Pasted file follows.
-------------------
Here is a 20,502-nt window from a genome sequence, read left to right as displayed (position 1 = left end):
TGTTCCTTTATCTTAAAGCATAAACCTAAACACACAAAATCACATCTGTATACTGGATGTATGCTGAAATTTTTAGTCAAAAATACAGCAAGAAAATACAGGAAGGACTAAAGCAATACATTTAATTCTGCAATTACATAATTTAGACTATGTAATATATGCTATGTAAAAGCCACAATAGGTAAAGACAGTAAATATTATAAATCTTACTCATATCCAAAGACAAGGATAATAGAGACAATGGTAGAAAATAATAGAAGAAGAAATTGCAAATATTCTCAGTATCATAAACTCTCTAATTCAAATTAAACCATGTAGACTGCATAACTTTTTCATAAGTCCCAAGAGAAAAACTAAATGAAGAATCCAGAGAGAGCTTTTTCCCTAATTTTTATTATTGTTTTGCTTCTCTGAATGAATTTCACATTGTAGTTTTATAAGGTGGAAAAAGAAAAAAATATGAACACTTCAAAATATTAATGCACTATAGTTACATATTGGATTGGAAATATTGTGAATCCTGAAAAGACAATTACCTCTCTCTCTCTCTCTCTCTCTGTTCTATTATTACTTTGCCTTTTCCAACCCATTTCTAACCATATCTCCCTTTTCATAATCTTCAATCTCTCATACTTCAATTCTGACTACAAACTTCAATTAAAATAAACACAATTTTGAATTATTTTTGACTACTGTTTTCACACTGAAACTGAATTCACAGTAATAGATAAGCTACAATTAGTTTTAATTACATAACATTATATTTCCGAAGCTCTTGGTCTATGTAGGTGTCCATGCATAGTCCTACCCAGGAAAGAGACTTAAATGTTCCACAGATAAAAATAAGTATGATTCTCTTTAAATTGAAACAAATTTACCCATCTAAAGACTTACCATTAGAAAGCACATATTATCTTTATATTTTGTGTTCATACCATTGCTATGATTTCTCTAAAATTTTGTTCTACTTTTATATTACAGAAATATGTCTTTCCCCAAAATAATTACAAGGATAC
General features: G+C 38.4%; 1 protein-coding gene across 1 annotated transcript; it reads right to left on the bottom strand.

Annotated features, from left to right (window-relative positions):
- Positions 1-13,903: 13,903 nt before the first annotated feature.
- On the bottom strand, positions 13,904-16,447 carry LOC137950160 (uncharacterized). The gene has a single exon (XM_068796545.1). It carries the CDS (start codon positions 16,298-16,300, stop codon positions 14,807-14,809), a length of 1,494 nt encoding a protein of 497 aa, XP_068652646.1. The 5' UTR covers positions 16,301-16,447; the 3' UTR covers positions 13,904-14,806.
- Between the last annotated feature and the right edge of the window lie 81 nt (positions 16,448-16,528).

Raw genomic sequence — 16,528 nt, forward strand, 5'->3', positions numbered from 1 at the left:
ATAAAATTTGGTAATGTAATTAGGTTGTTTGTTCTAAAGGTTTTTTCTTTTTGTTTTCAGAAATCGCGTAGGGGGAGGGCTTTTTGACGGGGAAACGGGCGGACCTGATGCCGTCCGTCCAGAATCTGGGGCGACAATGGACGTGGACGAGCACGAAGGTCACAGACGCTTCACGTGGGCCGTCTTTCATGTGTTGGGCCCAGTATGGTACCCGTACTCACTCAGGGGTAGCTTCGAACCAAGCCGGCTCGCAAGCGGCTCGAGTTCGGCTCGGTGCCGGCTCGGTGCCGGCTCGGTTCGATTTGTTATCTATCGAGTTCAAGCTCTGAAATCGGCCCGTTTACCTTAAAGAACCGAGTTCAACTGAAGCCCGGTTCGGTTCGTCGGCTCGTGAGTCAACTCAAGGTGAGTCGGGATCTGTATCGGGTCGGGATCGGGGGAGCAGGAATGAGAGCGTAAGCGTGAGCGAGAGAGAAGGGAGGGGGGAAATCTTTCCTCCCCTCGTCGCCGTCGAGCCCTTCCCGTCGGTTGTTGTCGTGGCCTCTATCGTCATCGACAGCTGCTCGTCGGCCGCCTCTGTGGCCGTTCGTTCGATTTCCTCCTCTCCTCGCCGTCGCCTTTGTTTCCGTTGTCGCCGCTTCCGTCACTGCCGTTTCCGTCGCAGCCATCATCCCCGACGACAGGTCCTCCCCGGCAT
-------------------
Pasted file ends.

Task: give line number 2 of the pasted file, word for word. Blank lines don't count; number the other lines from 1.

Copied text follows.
TGTTCCTTTATCTTAAAGCATAAACCTAAACACACAAAATCACATCTGTATACTGGATGTATGCTGAAATTTTTAGTCAAAAATACAGCAAGAAAATACAGGAAGGACTAAAGCAATACATTTAATTCTGCAATTACATAATTTAGACTATGTAATATATGCTATGTAAAAGCCACAATAGGTAAAGACAGTAAATATTATAAATCTTACTCATATCCAAAGACAAGGATAATAGAGACAATGGTAGAAAATAATAGAAGAAGAAATTGCAAATATTCTCAGTATCATAAACTCTCTAATTCAAATTAAACCATGTAGACTGCATAACTTTTTCATAAGTCCCAAGAGAAAAACTAAATGAAGAATCCAGAGAGAGCTTTTTCCCTAATTTTTATTATTGTTTTGCTTCTCTGAATGAATTTCACATTGTAGTTTTATAAGGTGGAAAAAGAAAAAAATATGAACACTTCAAAATATTAATGCACTATAGTTACATATTGGATTGGAAATATTGTGAATCCTGAAAAGACAATTACCTCTCTCTCTCTCTCTCTCTCTGTTCTATTATTACTTTGCCTTTTCCAACCCATTTCTAACCATATCTCCCTTTTCATAATCTTCAATCTCTCATACTTCAATTCTGACTACAAACTTCAATTAAAATAAACACAATTTTGAATTATTTTTGACTACTGTTTTCACACTGAAACTGAATTCACAGTAATAGATAAGCTACAATTAGTTTTAATTACATAACATTATATTTCCGAAGCTCTTGGTCTATGTAGGTGTCCATGCATAGTCCTACCCAGGAAAGAGACTTAAATGTTCCACAGATAAAAATAAGTATGATTCTCTTTAAATTGAAACAAATTTACCCATCTAAAGACTTACCATTAGAAAGCACATATTATCTTTATATTTTGTGTTCATACCATTGCTATGATTTCTCTAAAATTTTGTTCTACTTTTATATTACAGAAATATGTCTTTCCCCAAAATAATTACAAGGATAC